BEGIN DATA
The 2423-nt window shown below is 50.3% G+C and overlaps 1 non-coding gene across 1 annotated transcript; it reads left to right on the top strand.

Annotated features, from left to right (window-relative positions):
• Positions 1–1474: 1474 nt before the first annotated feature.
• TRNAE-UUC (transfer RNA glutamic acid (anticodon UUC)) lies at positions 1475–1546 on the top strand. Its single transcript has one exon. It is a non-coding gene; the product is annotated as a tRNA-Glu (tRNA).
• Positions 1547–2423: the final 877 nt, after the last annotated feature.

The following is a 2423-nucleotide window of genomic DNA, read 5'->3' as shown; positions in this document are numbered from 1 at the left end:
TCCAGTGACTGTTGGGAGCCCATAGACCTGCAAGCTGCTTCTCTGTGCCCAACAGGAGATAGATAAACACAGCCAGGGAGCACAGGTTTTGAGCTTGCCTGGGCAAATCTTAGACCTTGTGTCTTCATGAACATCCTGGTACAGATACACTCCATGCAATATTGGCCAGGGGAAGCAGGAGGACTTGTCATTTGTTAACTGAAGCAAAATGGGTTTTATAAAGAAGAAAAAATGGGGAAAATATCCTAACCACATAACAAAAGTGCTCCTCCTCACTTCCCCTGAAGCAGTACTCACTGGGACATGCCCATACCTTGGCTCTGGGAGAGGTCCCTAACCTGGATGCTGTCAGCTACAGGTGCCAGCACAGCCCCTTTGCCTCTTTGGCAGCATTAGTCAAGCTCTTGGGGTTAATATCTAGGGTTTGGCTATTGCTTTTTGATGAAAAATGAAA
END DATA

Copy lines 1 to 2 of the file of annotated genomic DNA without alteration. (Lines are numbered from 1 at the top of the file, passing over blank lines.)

The 2423-nt window shown below is 50.3% G+C and overlaps 1 non-coding gene across 1 annotated transcript; it reads left to right on the top strand.

Annotated features, from left to right (window-relative positions):